\begin{center}
\scalebox{0.6}{\includegraphics[trim= 50 20 50 50]{fig-2.jpg}}
\end{center}
\caption{``Pascal's'' triangle from {\it Siyuan yujian\/}, by Zhu Shijie, written in 1303. Reprinted from \cite[p.\ 135]{Needham:1959}. \label{fig:2.2}}
\end{figure}
shows a page from {\it Siyuan yujian\/} by the Chinese mathematician Zhu Shijie, written in 1303. He refers to it as an ancient method. The earliest reliable reference is to a work of Jia Xian from around 1100. There are hints that it might have been known as much as a hundred years earlier in China, in India, and/or in the Islamic Baghdad-Cairo axis.
\section{Slicing Cheese}
How many regions in space can we get if we cut space by six planes? This, our first counting problem, was popularized by George P\'olya in the short film he created for the Mathematical Association of America in 1965, {\it Let Us Teach Guessing\/} \cite{Polya:1965}. The first published solution was by Jakob Steiner \cite{Steiner:1826} in 1826. See also articles by Alexanderson and Wetzel \cite{AlexandersonWetzel:1978, AlexandersonWetzel:1981}. This problem is related to the one studied by Jean Pederson in an earlier {\it Mathematical Adventure\/} \cite{Pederson:2004}, but in her case, many of the planes were parallel. Here we want no two planes to be parallel and no more than three planes to meet in any single point. In other words, we want to get as many regions as we can.
The situation starts out simply (see Figure~\ref{fig:3.3}):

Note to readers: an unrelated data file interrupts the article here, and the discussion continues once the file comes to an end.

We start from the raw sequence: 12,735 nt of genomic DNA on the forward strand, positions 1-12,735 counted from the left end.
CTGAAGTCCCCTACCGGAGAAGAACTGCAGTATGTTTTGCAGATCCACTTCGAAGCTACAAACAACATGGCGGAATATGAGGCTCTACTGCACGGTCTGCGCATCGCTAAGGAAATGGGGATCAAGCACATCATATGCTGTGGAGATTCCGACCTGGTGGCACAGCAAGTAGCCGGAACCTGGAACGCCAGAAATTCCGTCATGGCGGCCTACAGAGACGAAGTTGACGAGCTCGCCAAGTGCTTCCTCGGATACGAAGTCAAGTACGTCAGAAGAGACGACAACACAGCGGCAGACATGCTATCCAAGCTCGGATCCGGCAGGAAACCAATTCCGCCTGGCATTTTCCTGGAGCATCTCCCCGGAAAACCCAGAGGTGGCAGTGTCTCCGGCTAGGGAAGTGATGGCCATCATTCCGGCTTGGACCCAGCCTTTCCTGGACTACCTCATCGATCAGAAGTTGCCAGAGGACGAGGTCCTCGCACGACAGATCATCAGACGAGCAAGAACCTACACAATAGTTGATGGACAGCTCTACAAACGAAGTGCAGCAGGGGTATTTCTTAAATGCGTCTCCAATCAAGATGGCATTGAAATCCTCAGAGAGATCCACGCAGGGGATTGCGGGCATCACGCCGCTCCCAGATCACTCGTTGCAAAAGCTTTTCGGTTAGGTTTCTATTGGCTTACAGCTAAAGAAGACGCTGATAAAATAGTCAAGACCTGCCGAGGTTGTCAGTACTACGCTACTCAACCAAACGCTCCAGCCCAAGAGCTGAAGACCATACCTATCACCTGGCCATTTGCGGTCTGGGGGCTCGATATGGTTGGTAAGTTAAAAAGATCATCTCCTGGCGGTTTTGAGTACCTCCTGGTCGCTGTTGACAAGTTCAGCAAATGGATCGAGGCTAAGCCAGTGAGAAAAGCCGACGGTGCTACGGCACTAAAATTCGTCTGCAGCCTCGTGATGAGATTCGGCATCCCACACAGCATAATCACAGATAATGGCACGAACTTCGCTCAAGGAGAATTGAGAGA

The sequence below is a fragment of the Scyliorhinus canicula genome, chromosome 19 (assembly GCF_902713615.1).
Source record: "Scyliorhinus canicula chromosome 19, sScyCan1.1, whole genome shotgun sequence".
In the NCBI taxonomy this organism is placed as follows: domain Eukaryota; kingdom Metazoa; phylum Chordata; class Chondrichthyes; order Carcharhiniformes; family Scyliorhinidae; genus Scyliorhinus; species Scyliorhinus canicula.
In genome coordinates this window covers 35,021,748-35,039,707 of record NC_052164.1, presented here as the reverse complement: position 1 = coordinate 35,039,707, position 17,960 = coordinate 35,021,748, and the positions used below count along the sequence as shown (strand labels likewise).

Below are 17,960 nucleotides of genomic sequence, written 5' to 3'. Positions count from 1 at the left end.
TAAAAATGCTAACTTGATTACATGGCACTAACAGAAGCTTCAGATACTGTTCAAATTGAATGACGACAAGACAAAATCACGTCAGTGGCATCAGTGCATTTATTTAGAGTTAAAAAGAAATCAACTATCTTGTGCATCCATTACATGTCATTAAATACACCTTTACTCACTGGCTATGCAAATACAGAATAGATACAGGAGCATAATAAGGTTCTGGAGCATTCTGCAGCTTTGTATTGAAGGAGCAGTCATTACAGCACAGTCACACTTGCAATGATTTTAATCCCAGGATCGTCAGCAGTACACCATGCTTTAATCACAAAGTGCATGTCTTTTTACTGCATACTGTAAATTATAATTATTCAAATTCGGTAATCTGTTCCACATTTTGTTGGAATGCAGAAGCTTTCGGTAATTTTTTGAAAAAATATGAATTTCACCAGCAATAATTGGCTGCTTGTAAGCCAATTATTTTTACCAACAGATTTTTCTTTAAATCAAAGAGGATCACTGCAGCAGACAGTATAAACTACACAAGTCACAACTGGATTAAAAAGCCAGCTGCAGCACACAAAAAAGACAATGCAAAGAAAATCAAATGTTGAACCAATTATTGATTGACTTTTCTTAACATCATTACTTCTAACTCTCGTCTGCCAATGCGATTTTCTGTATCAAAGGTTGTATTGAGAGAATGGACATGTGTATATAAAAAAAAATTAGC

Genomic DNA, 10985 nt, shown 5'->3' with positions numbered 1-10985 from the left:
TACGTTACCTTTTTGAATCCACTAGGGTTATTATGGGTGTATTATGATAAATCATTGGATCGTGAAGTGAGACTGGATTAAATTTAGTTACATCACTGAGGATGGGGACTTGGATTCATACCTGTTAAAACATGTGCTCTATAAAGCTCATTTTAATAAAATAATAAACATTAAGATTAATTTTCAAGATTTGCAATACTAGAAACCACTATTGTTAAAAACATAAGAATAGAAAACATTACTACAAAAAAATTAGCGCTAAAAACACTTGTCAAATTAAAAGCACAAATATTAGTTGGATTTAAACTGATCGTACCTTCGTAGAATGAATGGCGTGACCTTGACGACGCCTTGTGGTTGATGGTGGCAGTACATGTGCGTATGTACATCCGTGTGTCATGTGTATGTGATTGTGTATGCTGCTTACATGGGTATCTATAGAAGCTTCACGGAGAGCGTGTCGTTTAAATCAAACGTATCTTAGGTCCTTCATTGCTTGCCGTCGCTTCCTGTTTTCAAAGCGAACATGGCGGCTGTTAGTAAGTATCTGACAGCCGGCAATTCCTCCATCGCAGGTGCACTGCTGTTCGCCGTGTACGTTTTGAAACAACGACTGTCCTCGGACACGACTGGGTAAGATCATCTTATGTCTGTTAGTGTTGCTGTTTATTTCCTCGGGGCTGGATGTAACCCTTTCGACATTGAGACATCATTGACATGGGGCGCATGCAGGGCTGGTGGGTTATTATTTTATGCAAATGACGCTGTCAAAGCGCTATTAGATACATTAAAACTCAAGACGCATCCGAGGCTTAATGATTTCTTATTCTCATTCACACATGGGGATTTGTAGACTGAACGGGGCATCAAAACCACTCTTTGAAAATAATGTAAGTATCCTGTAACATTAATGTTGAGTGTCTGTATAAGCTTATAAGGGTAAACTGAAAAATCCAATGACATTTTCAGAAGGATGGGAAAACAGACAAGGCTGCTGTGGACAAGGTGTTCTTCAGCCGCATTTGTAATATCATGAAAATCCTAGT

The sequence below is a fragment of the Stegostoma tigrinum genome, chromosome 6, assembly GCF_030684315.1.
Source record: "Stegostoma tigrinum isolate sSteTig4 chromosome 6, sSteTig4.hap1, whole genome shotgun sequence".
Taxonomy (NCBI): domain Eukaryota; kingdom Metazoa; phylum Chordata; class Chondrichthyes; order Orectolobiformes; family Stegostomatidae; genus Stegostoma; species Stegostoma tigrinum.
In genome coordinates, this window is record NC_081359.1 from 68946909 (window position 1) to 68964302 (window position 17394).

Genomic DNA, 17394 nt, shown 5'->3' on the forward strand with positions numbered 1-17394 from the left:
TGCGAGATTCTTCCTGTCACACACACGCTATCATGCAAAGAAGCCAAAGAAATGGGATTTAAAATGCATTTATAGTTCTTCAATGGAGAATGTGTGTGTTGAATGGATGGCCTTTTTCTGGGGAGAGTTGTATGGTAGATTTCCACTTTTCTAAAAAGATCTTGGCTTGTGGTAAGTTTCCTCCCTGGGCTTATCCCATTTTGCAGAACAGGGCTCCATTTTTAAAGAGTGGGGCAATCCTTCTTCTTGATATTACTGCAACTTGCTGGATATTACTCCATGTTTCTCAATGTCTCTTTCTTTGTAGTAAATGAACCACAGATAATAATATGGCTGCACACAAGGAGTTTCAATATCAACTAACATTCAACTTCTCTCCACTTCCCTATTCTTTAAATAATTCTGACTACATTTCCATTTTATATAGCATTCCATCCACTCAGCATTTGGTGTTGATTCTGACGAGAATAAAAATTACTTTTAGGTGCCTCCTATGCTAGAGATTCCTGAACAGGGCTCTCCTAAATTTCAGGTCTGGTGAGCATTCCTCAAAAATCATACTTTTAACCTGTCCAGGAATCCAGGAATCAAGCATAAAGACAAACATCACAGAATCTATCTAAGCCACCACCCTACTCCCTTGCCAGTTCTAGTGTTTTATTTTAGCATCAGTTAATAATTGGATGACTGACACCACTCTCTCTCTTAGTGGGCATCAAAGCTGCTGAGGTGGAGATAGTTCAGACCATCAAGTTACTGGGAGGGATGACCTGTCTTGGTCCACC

\begin{figure}
\begin{center}
\scalebox{0.6}{\includegraphics[trim= 50 350 50 100]{fig-3.pdf}}
\end{center}
\caption{Space sliced by three planes. \label{fig:3.3}}
\end{figure}
\begin{center}\begin{tabular}{ll}
0 planes: & 1 region \\
1 plane:& 2 regions \\
2 planes: & 4 regions \\
3 planes: & 8 regions.
\end{tabular}\end{center}
But the fourth plane does not leave us with 16 regions, but rather only 15.
To understand what happens, it is useful to back up and look at a simpler situation. Simpler than space cut by planes would be a plane cut by lines, but we are going to back up even further, to the number of pieces of a line cut by points. An uncut line consists of one piece. Each new cut point increases the number of pieces by one. So a line cut by $n$ points has $n+1$ pieces. We now consider a plane cut by lines. The first line gives us one additional piece. The second line gives us two additional pieces, and the third line gives us three additional pieces.
\begin{figure}
\begin{center}
\scalebox{0.6}{\includegraphics[trim= 50 430 50 100]{fig-4.pdf}}
\end{center}
\caption{A fifth line cuts through a plane already cut by four lines. \label{fig:3.4}}
\end{figure}
A fourth line gives us four new pieces, and so on. When we add a new line, say the $n$th line, it cuts each of the previous $n-1$ lines. The new line is cut into $n$ pieces. Each of those pieces cuts one region in the plane into two regions (see Figure~\ref{fig:3.4}). Since the $n$th line adds $n$ new regions, the total number of regions on a plane cut by $n$ lines is
\[ 1 + 1 + 2 + 3 + \cdots + n. \]